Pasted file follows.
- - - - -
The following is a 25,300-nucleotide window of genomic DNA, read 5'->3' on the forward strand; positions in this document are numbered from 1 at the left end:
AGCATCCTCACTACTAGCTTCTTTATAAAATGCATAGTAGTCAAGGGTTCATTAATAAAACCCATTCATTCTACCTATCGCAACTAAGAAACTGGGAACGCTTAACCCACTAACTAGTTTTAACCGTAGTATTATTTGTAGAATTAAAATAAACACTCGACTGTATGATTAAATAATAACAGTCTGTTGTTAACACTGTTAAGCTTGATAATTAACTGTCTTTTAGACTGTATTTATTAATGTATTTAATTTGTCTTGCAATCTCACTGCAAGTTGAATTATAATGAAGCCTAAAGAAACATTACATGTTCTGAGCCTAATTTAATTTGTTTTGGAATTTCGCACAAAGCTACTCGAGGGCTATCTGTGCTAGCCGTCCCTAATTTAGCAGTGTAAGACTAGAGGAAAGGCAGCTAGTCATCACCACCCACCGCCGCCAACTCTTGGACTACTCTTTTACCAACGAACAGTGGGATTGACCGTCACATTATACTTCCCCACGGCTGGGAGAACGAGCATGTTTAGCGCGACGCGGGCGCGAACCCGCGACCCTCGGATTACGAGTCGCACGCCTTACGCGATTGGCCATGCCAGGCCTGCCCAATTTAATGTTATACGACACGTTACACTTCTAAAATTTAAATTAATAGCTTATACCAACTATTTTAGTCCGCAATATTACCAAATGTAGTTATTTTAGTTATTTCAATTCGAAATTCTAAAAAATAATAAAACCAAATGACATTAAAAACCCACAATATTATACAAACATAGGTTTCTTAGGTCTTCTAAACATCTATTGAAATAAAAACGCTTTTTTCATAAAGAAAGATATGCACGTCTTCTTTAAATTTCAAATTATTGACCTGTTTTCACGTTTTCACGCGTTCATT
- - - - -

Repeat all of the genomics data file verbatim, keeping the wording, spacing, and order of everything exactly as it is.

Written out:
The following is a 25,300-nucleotide window of genomic DNA, read 5'->3' on the forward strand; positions in this document are numbered from 1 at the left end:
AGCATCCTCACTACTAGCTTCTTTATAAAATGCATAGTAGTCAAGGGTTCATTAATAAAACCCATTCATTCTACCTATCGCAACTAAGAAACTGGGAACGCTTAACCCACTAACTAGTTTTAACCGTAGTATTATTTGTAGAATTAAAATAAACACTCGACTGTATGATTAAATAATAACAGTCTGTTGTTAACACTGTTAAGCTTGATAATTAACTGTCTTTTAGACTGTATTTATTAATGTATTTAATTTGTCTTGCAATCTCACTGCAAGTTGAATTATAATGAAGCCTAAAGAAACATTACATGTTCTGAGCCTAATTTAATTTGTTTTGGAATTTCGCACAAAGCTACTCGAGGGCTATCTGTGCTAGCCGTCCCTAATTTAGCAGTGTAAGACTAGAGGAAAGGCAGCTAGTCATCACCACCCACCGCCGCCAACTCTTGGACTACTCTTTTACCAACGAACAGTGGGATTGACCGTCACATTATACTTCCCCACGGCTGGGAGAACGAGCATGTTTAGCGCGACGCGGGCGCGAACCCGCGACCCTCGGATTACGAGTCGCACGCCTTACGCGATTGGCCATGCCAGGCCTGCCCAATTTAATGTTATACGACACGTTACACTTCTAAAATTTAAATTAATAGCTTATACCAACTATTTTAGTCCGCAATATTACCAAATGTAGTTATTTTAGTTATTTCAATTCGAAATTCTAAAAAATAATAAAACCAAATGACATTAAAAACCCACAATATTATACAAACATAGGTTTCTTAGGTCTTCTAAACATCTATTGAAATAAAAACGCTTTTTTCATAAAGAAAGATATGCACGTCTTCTTTAAATTTCAAATTATTGACCTGTTTTCACGTTTTCACGCGTTCATT